Crossing a bare common, in snow puddles, at twilight, Makato Asashima
cups a tadpole in his uncertain hands.
Just an hour earlier, the biologist determined that an artificial
eyeball had indeed connected itself to this tadpole’s optic nerve, and
now Asashima rushes blindly through his own front door, to show this odd
miracle to his American wife.
"Ta da i ma," he announces. "I am home."
He blurts out the good news, forgetting to offer his wife a polite
Emmie, holding a thick white towel, looks into her husband’s cupped
hands, and after a moment asks, "Where is the other eye?"
"Here." Asashima, careful not to spill any of the small puddle of
water that sustains the tadpole’s life, must point with his
white-bearded chin. "Here it is."
"No," Emmie scolds. "The one he was born with?"
"We removed it." Asashima’s voice drops in volume. "For science."
"And where did this eye come from?"
"An embryo." His voice grows even softer. "From the cells of an
"And why did you do that?"
"Why would they?"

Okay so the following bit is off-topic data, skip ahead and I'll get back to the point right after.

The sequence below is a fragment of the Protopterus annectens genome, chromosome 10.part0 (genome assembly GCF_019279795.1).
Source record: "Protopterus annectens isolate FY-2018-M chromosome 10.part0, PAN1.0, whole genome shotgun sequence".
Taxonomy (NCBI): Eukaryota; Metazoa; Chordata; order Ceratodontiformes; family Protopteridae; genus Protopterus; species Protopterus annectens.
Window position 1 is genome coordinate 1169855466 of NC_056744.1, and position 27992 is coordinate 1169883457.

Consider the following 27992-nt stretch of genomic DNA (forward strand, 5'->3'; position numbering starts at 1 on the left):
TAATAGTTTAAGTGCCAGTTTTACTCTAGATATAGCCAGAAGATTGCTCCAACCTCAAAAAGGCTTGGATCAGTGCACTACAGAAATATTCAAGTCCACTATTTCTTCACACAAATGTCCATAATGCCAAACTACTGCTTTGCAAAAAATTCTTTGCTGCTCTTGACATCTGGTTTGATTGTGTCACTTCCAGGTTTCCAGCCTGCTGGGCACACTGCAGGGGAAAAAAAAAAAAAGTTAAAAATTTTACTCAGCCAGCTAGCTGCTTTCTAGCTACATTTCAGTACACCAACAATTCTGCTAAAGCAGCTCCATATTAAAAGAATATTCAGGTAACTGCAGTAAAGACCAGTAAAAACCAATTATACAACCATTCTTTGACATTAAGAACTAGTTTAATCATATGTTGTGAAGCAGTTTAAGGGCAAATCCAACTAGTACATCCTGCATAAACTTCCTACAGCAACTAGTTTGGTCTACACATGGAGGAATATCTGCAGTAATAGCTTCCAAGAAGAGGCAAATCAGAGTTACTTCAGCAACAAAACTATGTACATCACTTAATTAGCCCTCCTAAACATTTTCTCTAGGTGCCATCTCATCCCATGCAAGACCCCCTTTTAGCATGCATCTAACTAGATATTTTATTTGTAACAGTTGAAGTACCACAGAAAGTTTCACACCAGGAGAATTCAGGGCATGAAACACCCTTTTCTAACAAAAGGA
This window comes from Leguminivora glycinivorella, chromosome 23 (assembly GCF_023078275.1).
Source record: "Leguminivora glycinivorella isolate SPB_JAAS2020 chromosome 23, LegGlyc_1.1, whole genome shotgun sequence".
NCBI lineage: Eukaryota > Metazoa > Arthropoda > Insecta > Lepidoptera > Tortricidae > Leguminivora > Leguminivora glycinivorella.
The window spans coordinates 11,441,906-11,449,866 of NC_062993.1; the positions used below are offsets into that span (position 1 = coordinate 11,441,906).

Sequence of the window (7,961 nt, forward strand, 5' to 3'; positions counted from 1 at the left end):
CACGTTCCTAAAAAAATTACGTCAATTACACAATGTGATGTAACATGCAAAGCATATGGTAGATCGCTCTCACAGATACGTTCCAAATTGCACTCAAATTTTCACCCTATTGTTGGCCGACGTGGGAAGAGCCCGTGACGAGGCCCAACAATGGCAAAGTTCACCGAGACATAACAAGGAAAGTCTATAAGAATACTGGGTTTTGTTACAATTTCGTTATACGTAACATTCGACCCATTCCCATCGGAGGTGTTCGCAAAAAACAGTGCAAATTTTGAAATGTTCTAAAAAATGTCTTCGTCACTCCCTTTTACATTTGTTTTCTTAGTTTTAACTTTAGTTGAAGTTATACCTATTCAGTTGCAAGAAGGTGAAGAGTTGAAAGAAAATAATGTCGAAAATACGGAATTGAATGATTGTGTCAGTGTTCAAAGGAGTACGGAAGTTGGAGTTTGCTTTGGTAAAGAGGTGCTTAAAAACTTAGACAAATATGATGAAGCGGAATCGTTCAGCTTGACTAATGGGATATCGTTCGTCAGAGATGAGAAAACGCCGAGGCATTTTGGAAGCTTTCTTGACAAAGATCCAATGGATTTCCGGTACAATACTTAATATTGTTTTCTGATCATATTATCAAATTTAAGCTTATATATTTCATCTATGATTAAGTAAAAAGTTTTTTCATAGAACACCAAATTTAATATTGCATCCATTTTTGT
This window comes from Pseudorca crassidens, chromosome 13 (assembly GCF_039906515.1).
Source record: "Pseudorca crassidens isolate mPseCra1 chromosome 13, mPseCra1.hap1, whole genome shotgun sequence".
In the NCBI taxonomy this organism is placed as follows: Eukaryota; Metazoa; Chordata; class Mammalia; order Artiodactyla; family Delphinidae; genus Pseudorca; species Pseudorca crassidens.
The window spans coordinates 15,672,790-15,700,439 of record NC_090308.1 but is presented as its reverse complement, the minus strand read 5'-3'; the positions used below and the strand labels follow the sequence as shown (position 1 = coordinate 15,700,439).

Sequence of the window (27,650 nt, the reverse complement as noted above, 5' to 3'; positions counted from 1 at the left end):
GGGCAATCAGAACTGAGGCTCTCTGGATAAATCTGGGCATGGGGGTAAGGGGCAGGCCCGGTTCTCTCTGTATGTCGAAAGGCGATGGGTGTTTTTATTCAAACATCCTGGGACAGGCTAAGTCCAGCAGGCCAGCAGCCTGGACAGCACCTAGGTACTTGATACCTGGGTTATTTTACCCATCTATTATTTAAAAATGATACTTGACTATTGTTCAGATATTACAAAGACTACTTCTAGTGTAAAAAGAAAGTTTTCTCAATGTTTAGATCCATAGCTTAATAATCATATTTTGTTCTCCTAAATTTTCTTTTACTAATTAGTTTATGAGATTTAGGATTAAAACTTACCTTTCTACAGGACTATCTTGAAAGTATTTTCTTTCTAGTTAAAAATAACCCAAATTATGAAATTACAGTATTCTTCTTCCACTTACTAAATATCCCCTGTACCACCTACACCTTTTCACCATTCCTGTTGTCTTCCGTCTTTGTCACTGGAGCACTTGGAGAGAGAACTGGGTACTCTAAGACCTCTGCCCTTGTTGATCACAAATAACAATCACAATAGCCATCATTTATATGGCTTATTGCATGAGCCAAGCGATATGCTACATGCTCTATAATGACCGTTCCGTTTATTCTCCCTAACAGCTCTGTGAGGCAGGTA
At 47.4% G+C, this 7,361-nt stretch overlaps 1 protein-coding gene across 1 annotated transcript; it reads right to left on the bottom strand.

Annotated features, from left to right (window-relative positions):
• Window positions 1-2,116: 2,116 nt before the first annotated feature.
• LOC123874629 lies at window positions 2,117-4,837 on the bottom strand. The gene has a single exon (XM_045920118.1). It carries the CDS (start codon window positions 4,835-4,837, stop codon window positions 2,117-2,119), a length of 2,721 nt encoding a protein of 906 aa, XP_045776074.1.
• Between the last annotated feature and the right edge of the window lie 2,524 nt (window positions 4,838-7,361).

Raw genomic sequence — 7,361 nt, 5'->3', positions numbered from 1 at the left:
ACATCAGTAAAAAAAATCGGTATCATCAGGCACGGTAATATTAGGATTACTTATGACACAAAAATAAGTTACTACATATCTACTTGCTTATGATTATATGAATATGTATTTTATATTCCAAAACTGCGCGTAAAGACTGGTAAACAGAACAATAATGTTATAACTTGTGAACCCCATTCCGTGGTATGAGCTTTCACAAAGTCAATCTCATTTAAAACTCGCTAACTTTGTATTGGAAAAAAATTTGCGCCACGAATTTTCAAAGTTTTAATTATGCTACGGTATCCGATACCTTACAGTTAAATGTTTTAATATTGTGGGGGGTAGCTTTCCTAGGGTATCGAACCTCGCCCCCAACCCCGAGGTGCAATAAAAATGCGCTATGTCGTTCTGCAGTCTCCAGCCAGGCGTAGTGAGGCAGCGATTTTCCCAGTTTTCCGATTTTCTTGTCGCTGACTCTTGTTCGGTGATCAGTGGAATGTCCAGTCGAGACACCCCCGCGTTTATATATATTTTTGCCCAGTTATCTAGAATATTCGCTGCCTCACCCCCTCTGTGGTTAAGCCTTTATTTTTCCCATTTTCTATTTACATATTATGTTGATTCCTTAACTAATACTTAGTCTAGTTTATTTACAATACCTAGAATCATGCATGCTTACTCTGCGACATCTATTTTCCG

Asashima winces, then brushes past his wife, hurries to the back of
the house, drops the creature and the remaining water into a small
Emmie follows, uses her towel to wipe a minor spill.
"The tadpole can see," Asashima pleads. "Do you understand? This
tadpole with the artificial eye can see as well as you or I."
"Yes, love," Emmie answers. "You have blinded the tadpole, and now he
can see. Are you happy now? Dinner is ready."
Dinty W. Moore has
worked as a documentary filmmaker, professional modern dancer,
wire-service journalist, and college creative writing professor. He has
published fiction and poetry in numerous national literary magazines and
is the author of The Emperor’s Virtual Clothes: The Naked Truth About
Internet Culture, Toothpick Men, and The Accidental
Buddhist: Mindfulness, Enlightenment, and Sitting Still.